Results 1-6of 6 Reviews
New York, New York
June 27, 2000
From journal Atlanta - small city/southern charm
August 9, 2000
From journal Atlanta with the Family
March 14, 2002
Aside from the IMAX, the most interesting exhibit for both adults and kids alike is the hands-on "Spectrum of the Senses" exhibit on the top floor. You can play with bubbles, see how optical illusions happen, play with sound and light, and just generally have fun. Unfortunately we got to this exhibit last and didn't get to spend as much time as we would have liked, because we were starving and needed to get to lunch.
We also really enjoyed the exhibit on Syria, which was on the lower level. I think this is where traveling or temporary exhibits are, so I don't think the Syrian exhibit will be there permanently, but it was very interesting. They had copies of Euclidian geometry books transferred into Arabic, and things like wills, annual reports and other documents written in cuneiform. Somehow I forget that cuneiform and heiroglyphics are actually writing, and they had things like wills and business documents written in these funny-looking characters.
The exhibit on the timeline of Georgia is rather interesting, but there are a bit too many stuffed animals and not enough other information. Personally, I'm a photography buff and one of my favorite parts of the whole museum was the black and white photographs that were around the atrium on the main level and upper levels.
From journal Atlanta vacation in March
Charlotte, North Carolina
December 19, 2000
But most fun for me, was the IMAX theater. You can see several IMAX shows at any one time. And in the summer you can enjoy martinis at Fernbank. You will hear live music while you drink, mingle and wait for the next show.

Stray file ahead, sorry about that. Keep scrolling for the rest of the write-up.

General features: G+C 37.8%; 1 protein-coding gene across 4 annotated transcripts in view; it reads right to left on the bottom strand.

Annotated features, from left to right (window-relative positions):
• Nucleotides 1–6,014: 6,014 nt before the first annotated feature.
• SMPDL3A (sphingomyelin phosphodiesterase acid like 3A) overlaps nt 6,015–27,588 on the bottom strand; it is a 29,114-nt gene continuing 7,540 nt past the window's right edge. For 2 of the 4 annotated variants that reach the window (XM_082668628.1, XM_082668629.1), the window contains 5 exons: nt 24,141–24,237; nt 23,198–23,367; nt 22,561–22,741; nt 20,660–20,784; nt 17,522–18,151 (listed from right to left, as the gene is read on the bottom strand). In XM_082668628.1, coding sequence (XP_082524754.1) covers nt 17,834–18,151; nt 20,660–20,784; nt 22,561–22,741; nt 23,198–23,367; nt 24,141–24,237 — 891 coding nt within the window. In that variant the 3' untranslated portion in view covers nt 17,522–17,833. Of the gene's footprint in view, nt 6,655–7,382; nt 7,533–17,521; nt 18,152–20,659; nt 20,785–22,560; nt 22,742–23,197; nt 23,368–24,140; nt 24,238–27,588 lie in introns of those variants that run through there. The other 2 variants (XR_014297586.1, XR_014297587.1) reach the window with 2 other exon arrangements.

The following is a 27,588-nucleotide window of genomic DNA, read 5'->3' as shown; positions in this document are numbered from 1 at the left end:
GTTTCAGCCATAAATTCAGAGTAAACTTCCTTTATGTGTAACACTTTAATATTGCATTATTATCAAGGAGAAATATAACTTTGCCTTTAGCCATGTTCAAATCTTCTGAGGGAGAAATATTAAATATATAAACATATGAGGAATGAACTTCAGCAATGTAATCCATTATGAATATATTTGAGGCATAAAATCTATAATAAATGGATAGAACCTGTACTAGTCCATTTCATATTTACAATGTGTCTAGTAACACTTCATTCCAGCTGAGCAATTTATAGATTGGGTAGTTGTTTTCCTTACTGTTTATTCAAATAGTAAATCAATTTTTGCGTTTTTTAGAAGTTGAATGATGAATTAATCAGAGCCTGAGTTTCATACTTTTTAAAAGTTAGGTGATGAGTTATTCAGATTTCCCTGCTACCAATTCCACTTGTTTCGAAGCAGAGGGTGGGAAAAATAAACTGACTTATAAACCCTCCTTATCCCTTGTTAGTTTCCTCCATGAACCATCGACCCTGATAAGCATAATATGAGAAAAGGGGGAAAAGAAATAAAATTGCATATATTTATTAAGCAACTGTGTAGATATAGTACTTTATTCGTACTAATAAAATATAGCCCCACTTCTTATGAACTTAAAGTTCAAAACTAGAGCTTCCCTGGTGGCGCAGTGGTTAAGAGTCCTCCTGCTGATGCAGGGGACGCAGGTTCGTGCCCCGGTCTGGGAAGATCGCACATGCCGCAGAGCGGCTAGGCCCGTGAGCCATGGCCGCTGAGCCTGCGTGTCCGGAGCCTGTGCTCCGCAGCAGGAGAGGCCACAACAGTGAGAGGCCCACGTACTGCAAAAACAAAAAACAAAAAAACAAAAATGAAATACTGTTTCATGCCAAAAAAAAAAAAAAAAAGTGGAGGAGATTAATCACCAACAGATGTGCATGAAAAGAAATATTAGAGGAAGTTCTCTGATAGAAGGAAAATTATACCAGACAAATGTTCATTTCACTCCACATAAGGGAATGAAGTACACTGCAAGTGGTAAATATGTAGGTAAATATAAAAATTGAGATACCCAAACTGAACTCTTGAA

From journal Atlanta from an ex-Native's Perspective
by DAB JJB
St. Louis, Missouri
April 21, 2003
Look closely at the museum floors; embedded there are ancient fossil remains from the late Jurassic period.
There are several other permanent exhibitions, including A Walk Through Time in Georgia which tells the story of the earth's development through time and the chronology of life upon it. Eighteen galleries re-create landform regions from the rolling pine-forested foothills of the Piedmont Plateau to the mossy Okefenokee Swamp, from the Cumberland Plateau (where you can walk through a typical "limestone cavern") to the marshy Coast and Barrier Islands. Exhibits are enhanced by creative films and videos, informational audiophones, interactive computers and sound effects. Visitors travel back 15 billion years--to experience the origins of the universe (the Big Bang) and the formation of galaxies and solar systems.
The "Sensing Nature" exhibit tantalizes each of your senses with hands-on opportunities that explore how we experience the natural world. The room bristles with computers, colored lights, and mirrors, and you can step into a life-size kaleidoscope, play with perspective, gaze into infinity, see physical evidence of sound waves, and mix colors on a computer.
Lunch was very pleasant in the restaurant with arched windows overlooking Fernbank Forest where we enjoyed live piano music. There is also outdoor patio seating for warmer days.
From journal Fairfield Plantation outside Atlanta
December 6, 2000
From journal Atlanta as Seen By a Georgia Peach